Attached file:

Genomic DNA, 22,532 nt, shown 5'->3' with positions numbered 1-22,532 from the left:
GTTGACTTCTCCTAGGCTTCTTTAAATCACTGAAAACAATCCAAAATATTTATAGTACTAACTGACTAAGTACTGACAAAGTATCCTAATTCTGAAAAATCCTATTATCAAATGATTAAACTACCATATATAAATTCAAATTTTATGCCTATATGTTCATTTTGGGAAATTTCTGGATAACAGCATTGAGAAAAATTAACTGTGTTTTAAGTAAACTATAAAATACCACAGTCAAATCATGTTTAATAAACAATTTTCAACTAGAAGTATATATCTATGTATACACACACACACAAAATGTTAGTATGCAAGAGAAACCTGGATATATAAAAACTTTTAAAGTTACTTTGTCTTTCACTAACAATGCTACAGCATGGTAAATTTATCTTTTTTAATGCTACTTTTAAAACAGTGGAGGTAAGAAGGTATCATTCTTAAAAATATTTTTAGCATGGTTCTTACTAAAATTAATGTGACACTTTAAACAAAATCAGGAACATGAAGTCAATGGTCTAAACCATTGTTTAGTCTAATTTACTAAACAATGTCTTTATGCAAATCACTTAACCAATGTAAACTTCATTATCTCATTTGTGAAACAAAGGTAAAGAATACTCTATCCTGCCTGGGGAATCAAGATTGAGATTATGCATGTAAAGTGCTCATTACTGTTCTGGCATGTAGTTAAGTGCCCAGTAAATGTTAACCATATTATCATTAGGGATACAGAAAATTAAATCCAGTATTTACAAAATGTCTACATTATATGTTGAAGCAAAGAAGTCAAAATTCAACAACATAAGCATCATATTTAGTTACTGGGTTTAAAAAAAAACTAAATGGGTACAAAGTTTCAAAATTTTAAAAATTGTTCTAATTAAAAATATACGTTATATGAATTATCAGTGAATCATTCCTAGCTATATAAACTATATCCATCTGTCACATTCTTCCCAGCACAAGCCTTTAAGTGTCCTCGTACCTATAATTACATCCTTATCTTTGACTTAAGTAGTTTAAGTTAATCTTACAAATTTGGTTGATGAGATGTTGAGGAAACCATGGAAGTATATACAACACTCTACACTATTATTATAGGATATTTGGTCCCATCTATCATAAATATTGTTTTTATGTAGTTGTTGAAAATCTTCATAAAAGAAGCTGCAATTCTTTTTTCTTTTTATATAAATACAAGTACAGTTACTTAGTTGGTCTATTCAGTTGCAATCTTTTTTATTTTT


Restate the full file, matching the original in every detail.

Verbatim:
Genomic DNA, 22,532 nt, shown 5'->3' with positions numbered 1-22,532 from the left:
GTTGACTTCTCCTAGGCTTCTTTAAATCACTGAAAACAATCCAAAATATTTATAGTACTAACTGACTAAGTACTGACAAAGTATCCTAATTCTGAAAAATCCTATTATCAAATGATTAAACTACCATATATAAATTCAAATTTTATGCCTATATGTTCATTTTGGGAAATTTCTGGATAACAGCATTGAGAAAAATTAACTGTGTTTTAAGTAAACTATAAAATACCACAGTCAAATCATGTTTAATAAACAATTTTCAACTAGAAGTATATATCTATGTATACACACACACACAAAATGTTAGTATGCAAGAGAAACCTGGATATATAAAAACTTTTAAAGTTACTTTGTCTTTCACTAACAATGCTACAGCATGGTAAATTTATCTTTTTTAATGCTACTTTTAAAACAGTGGAGGTAAGAAGGTATCATTCTTAAAAATATTTTTAGCATGGTTCTTACTAAAATTAATGTGACACTTTAAACAAAATCAGGAACATGAAGTCAATGGTCTAAACCATTGTTTAGTCTAATTTACTAAACAATGTCTTTATGCAAATCACTTAACCAATGTAAACTTCATTATCTCATTTGTGAAACAAAGGTAAAGAATACTCTATCCTGCCTGGGGAATCAAGATTGAGATTATGCATGTAAAGTGCTCATTACTGTTCTGGCATGTAGTTAAGTGCCCAGTAAATGTTAACCATATTATCATTAGGGATACAGAAAATTAAATCCAGTATTTACAAAATGTCTACATTATATGTTGAAGCAAAGAAGTCAAAATTCAACAACATAAGCATCATATTTAGTTACTGGGTTTAAAAAAAAACTAAATGGGTACAAAGTTTCAAAATTTTAAAAATTGTTCTAATTAAAAATATACGTTATATGAATTATCAGTGAATCATTCCTAGCTATATAAACTATATCCATCTGTCACATTCTTCCCAGCACAAGCCTTTAAGTGTCCTCGTACCTATAATTACATCCTTATCTTTGACTTAAGTAGTTTAAGTTAATCTTACAAATTTGGTTGATGAGATGTTGAGGAAACCATGGAAGTATATACAACACTCTACACTATTATTATAGGATATTTGGTCCCATCTATCATAAATATTGTTTTTATGTAGTTGTTGAAAATCTTCATAAAAGAAGCTGCAATTCTTTTTTCTTTTTATATAAATACAAGTACAGTTACTTAGTTGGTCTATTCAGTTGCAATCTTTTTTATTTTT